Marc Lefkowitz | 04/06/09 @ 11:11am
With Washington hitching our wagon to the 'green' future ($30 billion in green building provisions in the stimulus bill, anyone?), what is there left to do but find ways to invest in the biggest collective effort since we put a man on the moon? A lot of organizing, it turns out, if Northeast Ohio hopes to secure the green.
Has there ever been a better time for the Green Building Coalition to awaken from its year-long slumber and reform as the Northeast Ohio chapter of the U.S. Green Building Council?
To celebrate and acknowledge the progress Cleveland has made in adopting green building on the ground and in policies, Cleveland Green Building Coalition founder now Chief Environmental Officer for the City of Chicago Sadhu Johnston keynoted the re-organization party last week. Before Johnston wowed the crowd with why Chicago's generally considered one of the greenest cities in the world, Jason Hartke, U.S. Green Building Council policy director, provided an update on the national picture for green building.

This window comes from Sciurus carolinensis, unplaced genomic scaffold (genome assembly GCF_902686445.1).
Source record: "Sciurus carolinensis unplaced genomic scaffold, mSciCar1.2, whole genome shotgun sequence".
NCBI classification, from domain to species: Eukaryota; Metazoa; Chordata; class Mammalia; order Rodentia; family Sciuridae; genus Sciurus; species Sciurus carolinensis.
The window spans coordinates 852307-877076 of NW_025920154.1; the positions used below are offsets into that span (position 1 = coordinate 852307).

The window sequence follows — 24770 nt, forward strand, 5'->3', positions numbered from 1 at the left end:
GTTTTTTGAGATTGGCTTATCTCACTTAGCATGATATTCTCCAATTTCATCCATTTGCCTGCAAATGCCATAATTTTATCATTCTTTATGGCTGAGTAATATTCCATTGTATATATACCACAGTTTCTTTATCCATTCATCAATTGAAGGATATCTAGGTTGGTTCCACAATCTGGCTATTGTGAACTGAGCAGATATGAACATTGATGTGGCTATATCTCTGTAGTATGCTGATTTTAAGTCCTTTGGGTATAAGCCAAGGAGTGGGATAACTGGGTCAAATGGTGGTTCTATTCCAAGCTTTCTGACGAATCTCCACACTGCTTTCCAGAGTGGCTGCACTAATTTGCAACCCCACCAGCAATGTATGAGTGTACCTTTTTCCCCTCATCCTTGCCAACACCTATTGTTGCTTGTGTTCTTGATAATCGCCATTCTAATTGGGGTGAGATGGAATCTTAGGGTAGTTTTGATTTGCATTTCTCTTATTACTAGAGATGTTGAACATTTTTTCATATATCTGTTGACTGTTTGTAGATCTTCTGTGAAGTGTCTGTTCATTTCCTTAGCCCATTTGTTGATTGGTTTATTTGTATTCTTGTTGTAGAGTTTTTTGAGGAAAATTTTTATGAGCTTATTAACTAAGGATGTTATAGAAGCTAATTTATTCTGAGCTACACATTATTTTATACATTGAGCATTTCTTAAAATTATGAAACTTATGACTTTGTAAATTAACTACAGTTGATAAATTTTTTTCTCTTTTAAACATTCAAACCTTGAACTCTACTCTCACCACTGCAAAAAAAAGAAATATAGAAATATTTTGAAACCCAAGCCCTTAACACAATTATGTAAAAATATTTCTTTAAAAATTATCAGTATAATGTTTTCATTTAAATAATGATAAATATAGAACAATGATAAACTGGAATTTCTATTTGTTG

Here's a break down of the green building provisions in the stimulus bill: $9 bil to school construction; $2.2 to state energy efficiency programs; $5 bil to weatherization (1 million homes) and billions for renewable energy that can be used in distributed generation applications such as solar panels on residential rooftops.
"Green building is at the nexus of green jobs and saving money on energy," Hartke said.
How can policy guide the federal government's massive investment? Denis Hayes, former head of the government's top renewable energy research lab, then known as the Solar Energy Research Institute, answers in a recent solar trade publication article. He calls on the government to establish tough national building standards:
We can make all new buildings carbon-neutral by 2025. The astonishing rate at which architects and developers nationwide have adopted the voluntary LEED building standards (from USGBC) suggests a deep desire to build structures that will make sense throughout their 50-year lifetimes. We need to build on that momentum to create a new generation of energy-efficient "living buildings.